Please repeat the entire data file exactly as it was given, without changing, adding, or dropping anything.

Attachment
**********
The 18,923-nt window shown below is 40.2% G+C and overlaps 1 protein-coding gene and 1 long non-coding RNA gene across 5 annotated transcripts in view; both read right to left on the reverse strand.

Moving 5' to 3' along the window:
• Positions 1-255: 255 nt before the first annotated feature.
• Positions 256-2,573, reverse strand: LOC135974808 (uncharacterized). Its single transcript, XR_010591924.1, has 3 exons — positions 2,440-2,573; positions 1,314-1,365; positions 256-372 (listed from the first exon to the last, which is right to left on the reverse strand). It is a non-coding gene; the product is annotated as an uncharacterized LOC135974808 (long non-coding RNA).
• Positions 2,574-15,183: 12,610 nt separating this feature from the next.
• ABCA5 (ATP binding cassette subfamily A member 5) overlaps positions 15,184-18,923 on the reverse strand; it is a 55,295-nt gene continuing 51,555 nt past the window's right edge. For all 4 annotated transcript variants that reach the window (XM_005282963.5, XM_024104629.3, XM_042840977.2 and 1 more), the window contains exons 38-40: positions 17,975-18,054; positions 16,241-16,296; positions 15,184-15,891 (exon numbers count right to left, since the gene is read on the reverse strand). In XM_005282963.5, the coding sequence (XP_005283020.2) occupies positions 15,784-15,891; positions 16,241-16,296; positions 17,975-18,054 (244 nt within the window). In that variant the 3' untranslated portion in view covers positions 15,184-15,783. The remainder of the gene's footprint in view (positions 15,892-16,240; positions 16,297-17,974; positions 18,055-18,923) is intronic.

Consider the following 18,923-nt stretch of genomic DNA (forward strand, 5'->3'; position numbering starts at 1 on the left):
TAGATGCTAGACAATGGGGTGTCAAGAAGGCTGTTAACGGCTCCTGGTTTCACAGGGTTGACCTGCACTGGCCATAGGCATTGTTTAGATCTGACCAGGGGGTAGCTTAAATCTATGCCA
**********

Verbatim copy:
The 18,923-nt window shown below is 40.2% G+C and overlaps 1 protein-coding gene and 1 long non-coding RNA gene across 5 annotated transcripts in view; both read right to left on the reverse strand.

Moving 5' to 3' along the window:
• Positions 1-255: 255 nt before the first annotated feature.
• Positions 256-2,573, reverse strand: LOC135974808 (uncharacterized). Its single transcript, XR_010591924.1, has 3 exons — positions 2,440-2,573; positions 1,314-1,365; positions 256-372 (listed from the first exon to the last, which is right to left on the reverse strand). It is a non-coding gene; the product is annotated as an uncharacterized LOC135974808 (long non-coding RNA).
• Positions 2,574-15,183: 12,610 nt separating this feature from the next.
• ABCA5 (ATP binding cassette subfamily A member 5) overlaps positions 15,184-18,923 on the reverse strand; it is a 55,295-nt gene continuing 51,555 nt past the window's right edge. For all 4 annotated transcript variants that reach the window (XM_005282963.5, XM_024104629.3, XM_042840977.2 and 1 more), the window contains exons 38-40: positions 17,975-18,054; positions 16,241-16,296; positions 15,184-15,891 (exon numbers count right to left, since the gene is read on the reverse strand). In XM_005282963.5, the coding sequence (XP_005283020.2) occupies positions 15,784-15,891; positions 16,241-16,296; positions 17,975-18,054 (244 nt within the window). In that variant the 3' untranslated portion in view covers positions 15,184-15,783. The remainder of the gene's footprint in view (positions 15,892-16,240; positions 16,297-17,974; positions 18,055-18,923) is intronic.

Consider the following 18,923-nt stretch of genomic DNA (forward strand, 5'->3'; position numbering starts at 1 on the left):
TAGATGCTAGACAATGGGGTGTCAAGAAGGCTGTTAACGGCTCCTGGTTTCACAGGGTTGACCTGCACTGGCCATAGGCATTGTTTAGATCTGACCAGGGGGTAGCTTAAATCTATGCCA